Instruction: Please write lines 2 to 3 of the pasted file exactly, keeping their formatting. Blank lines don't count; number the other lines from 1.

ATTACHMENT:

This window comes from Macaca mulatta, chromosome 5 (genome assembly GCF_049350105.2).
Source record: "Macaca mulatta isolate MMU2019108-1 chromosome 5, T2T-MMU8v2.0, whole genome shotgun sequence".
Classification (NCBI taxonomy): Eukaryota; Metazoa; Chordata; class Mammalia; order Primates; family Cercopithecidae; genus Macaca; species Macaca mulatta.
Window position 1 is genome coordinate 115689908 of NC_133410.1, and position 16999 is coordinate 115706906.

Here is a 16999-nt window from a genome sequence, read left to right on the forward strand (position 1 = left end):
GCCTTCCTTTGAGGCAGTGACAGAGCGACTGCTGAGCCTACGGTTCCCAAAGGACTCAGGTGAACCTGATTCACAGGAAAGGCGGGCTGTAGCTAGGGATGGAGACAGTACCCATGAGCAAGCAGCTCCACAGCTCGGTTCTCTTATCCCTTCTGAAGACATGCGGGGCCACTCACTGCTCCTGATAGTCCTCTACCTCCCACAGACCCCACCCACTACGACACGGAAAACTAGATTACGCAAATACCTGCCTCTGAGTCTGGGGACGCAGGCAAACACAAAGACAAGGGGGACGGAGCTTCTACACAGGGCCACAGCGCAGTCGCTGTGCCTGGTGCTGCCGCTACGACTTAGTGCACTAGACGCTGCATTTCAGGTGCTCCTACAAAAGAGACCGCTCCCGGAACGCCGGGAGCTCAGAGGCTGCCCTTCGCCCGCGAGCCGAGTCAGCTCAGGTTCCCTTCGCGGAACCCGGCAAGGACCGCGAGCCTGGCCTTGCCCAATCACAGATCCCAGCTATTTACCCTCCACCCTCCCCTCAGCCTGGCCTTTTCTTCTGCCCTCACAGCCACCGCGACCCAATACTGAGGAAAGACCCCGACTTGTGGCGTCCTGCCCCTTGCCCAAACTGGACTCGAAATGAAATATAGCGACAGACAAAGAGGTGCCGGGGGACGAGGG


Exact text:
Source record: "Macaca mulatta isolate MMU2019108-1 chromosome 5, T2T-MMU8v2.0, whole genome shotgun sequence".
Classification (NCBI taxonomy): Eukaryota; Metazoa; Chordata; class Mammalia; order Primates; family Cercopithecidae; genus Macaca; species Macaca mulatta.